Digital X-Ray 

What is an x-ray?
The x-ray has been called one of the most significant advances in all of medical history. It is used in many different ways in medical diagnosis. An x-ray image, or radiograph, is produced when a small amount of x-ray radiation passes through the body and strikes a sheet of sensitive film placed on the other side of the body. The ability of x-rays to penetrate tissues and bones varies according to the tissue’s composition and density.

Bone, which contains calcium, does not let much radiation through and results in white images on the x-ray film. The lungs, which are filled with air, allow nearly all x-rays to strike the film, resulting in a black film image. Other tissues, such as muscle, fat and skin, are intermediate density and result in shades of grey. The resulting image is a “shadow” of the bodies tissues. This “shadow-gram” or radiograph, can be interpreted by a radiologist, who specializes in interpretation of x-ray images.

What is a digital x-ray?
Similar to what has occurred in the consumer camera industry, x-ray images can be acquired with digital technology instead of with film. The images are then permanently electronically stored. They can then be easily retrieved and printed on film or viewed on a computer workstation by the radiologist for interpretation. Digital x-ray has certain advantages over conventional film x-ray, including the ability for the x-ray technologist to immediately tell if the image is acceptable. Additionally, the radiologist can electronically manipulate the image for improved detail and accuracy of interpretation. Hemet Valley Imaging is pleased to be able to provide this advanced technology for our patients.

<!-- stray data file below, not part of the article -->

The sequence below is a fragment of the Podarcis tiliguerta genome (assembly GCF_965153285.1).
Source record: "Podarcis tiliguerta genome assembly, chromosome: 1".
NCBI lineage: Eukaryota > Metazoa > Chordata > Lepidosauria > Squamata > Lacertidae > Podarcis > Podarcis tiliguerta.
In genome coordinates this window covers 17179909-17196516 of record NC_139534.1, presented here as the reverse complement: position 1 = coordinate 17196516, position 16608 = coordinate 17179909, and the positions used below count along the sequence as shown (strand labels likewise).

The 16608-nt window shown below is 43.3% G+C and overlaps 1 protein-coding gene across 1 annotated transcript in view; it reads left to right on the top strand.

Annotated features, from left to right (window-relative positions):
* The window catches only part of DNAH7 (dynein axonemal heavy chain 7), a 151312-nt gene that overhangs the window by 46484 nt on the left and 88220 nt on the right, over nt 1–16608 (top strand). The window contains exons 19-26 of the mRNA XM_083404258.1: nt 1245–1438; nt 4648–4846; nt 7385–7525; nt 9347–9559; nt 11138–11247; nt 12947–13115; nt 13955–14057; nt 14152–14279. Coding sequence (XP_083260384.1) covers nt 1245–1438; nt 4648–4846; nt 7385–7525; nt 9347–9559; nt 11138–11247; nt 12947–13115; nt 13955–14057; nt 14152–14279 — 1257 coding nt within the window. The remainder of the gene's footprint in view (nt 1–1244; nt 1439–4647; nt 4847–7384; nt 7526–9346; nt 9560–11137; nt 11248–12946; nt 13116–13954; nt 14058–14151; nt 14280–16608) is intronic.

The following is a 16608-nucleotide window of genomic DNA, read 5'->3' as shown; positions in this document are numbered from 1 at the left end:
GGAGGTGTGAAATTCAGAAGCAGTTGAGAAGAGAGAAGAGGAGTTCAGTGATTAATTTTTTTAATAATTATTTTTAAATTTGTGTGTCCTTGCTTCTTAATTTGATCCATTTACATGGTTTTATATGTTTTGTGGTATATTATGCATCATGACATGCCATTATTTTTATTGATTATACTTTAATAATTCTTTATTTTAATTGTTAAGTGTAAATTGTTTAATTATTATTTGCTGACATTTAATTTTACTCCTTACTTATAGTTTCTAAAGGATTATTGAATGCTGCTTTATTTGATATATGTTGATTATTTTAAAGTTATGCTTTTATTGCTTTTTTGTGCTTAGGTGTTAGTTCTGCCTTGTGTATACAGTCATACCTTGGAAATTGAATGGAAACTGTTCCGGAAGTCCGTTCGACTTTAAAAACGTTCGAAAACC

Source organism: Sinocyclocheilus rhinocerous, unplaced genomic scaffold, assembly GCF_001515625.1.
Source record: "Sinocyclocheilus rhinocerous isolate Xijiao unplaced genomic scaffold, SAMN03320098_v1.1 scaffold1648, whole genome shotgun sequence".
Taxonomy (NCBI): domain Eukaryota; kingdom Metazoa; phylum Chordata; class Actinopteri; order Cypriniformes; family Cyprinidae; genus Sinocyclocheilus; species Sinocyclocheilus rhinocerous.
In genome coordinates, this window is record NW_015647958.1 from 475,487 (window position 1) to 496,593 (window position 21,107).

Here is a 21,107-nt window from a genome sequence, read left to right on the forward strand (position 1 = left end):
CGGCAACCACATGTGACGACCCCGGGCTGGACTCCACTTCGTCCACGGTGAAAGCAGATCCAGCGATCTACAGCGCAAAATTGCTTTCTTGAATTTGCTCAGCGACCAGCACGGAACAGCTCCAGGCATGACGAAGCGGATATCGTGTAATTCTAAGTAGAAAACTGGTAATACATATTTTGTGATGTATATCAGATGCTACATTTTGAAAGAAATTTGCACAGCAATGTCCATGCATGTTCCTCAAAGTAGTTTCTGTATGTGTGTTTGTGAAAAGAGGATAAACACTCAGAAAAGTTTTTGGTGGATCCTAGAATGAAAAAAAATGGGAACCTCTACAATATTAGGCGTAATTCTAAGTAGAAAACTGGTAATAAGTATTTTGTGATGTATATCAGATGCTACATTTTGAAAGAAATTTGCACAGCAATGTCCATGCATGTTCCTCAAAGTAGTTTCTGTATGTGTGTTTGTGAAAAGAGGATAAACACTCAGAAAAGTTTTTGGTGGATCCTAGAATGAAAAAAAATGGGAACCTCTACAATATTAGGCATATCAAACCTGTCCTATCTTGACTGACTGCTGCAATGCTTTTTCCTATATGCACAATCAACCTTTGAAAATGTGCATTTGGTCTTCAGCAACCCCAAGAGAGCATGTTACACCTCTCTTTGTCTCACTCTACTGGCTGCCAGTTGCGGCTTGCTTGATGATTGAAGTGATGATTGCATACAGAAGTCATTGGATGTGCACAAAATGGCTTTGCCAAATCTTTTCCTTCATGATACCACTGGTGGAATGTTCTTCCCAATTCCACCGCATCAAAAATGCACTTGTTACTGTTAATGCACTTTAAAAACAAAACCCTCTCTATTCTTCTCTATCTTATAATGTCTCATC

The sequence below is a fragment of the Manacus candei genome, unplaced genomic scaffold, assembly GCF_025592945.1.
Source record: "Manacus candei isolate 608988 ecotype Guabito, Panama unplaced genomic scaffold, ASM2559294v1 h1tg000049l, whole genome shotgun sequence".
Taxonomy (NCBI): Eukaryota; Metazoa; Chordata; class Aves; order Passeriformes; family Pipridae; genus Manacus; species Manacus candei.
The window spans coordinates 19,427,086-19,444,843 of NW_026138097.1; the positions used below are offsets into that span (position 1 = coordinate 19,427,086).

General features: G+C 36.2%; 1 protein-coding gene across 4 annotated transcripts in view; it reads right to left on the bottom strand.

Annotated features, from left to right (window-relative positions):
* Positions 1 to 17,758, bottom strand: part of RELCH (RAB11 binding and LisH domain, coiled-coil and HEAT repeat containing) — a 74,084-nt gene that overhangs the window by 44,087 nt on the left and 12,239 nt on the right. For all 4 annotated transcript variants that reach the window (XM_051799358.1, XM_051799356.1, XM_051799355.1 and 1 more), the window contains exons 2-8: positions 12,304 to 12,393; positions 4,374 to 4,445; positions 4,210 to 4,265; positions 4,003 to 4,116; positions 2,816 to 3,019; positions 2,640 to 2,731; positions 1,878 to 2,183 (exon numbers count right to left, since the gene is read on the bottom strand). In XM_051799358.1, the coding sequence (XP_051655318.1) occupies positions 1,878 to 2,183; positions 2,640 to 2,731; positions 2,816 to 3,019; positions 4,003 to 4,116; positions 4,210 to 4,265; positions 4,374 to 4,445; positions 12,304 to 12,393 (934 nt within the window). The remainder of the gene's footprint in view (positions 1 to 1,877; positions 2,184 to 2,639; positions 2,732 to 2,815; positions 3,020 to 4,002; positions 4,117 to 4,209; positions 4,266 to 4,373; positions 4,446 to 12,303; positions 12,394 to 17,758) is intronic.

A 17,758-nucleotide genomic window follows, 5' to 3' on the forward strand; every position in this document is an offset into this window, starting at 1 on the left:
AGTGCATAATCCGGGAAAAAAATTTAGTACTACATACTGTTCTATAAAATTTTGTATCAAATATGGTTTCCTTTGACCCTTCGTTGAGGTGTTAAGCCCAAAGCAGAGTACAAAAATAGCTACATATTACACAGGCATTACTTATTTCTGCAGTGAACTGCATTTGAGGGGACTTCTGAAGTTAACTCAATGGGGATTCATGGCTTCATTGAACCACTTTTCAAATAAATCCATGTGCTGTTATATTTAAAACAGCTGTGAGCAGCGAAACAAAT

Are x-rays safe?
There is general agreement within the medical community that the small theoretical risks associated with the use of radiation are greatly outweighed by the important diagnostic information x-rays provide. Improved film quality and advances in electronic technology have helped create better and faster images, using lower doses of radiation.

How do I prepare for my x-ray studies?
No preparation is required for general x-ray exams.

When can my physician expect my results?
A HVI radiologist will study the images and provide a written report which includes a description of the findings, any diagnosis that can be made from the exam, as well as a recommendation for further studies if needed. Our reports are usually available within 24 hours of completion of the examination, and are generally received by your physician within that same 24 hour period. A report may be delayed if we are awaiting studies from an outside facility for comparison purposes. If the results are urgent or if you are seeing your doctor on the same day as your exam, our radiologist will provide a preliminary report that will be faxed to your doctor, or in some cases, discussed directly with your doctor.